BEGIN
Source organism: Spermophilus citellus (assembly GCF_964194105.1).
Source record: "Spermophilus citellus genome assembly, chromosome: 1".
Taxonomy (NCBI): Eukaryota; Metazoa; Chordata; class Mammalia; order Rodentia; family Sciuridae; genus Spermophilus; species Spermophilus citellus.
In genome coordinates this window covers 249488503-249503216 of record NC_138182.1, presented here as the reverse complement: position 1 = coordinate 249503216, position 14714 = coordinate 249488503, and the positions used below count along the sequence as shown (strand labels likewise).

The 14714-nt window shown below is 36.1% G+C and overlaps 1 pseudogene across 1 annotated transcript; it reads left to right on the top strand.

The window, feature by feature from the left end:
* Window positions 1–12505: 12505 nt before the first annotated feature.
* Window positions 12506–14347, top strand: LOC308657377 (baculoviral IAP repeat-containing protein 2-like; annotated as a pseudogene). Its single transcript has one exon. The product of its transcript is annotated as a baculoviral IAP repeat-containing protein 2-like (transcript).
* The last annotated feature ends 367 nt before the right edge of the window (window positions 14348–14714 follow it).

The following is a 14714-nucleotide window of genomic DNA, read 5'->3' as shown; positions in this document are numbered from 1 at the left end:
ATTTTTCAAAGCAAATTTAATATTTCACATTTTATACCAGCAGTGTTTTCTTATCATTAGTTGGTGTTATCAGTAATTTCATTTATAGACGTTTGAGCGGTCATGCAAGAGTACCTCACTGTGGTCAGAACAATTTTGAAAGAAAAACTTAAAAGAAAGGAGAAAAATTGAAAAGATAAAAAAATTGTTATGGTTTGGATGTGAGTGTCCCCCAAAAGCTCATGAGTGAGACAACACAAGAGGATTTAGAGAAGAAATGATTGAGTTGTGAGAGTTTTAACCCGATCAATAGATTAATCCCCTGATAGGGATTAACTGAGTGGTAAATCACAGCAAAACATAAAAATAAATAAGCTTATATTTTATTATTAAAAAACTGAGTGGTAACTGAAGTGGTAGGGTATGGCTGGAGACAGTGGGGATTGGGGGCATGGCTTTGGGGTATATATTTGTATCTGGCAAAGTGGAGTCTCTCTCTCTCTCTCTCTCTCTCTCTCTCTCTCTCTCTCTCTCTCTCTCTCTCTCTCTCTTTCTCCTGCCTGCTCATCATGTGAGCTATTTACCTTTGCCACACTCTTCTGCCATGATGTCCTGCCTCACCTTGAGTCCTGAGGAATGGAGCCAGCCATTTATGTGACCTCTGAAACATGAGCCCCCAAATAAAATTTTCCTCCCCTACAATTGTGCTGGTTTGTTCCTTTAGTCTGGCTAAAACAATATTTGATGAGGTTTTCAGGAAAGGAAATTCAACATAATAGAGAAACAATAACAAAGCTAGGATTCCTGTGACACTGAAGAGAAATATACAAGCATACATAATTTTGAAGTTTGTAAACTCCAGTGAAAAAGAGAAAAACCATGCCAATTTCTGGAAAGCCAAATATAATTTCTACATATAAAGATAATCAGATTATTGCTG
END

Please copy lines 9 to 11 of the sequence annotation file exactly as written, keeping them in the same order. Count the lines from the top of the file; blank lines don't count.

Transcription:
* The last annotated feature ends 367 nt before the right edge of the window (window positions 14348–14714 follow it).

The following is a 14714-nucleotide window of genomic DNA, read 5'->3' as shown; positions in this document are numbered from 1 at the left end:
ATTTTTCAAAGCAAATTTAATATTTCACATTTTATACCAGCAGTGTTTTCTTATCATTAGTTGGTGTTATCAGTAATTTCATTTATAGACGTTTGAGCGGTCATGCAAGAGTACCTCACTGTGGTCAGAACAATTTTGAAAGAAAAACTTAAAAGAAAGGAGAAAAATTGAAAAGATAAAAAAATTGTTATGGTTTGGATGTGAGTGTCCCCCAAAAGCTCATGAGTGAGACAACACAAGAGGATTTAGAGAAGAAATGATTGAGTTGTGAGAGTTTTAACCCGATCAATAGATTAATCCCCTGATAGGGATTAACTGAGTGGTAAATCACAGCAAAACATAAAAATAAATAAGCTTATATTTTATTATTAAAAAACTGAGTGGTAACTGAAGTGGTAGGGTATGGCTGGAGACAGTGGGGATTGGGGGCATGGCTTTGGGGTATATATTTGTATCTGGCAAAGTGGAGTCTCTCTCTCTCTCTCTCTCTCTCTCTCTCTCTCTCTCTCTCTCTCTCTCTCTCTCTCTCTTTCTCCTGCCTGCTCATCATGTGAGCTATTTACCTTTGCCACACTCTTCTGCCATGATGTCCTGCCTCACCTTGAGTCCTGAGGAATGGAGCCAGCCATTTATGTGACCTCTGAAACATGAGCCCCCAAATAAAATTTTCCTCCCCTACAATTGTGCTGGTTTGTTCCTTTAGTCTGGCTAAAACAATATTTGATGAGGTTTTCAGGAAAGGAAATTCAACATAATAGAGAAACAATAACAAAGCTAGGATTCCTGTGACACTGAAGAGAAATATACAAGCATACATAATTTTGAAGTTTGTAAACTCCAGTGAAAAAGAGAAAAACCATGCCAATTTCTGGAAAGCCAAATATAATTTCTACATATAAAGATAATCAGATTATTGCTG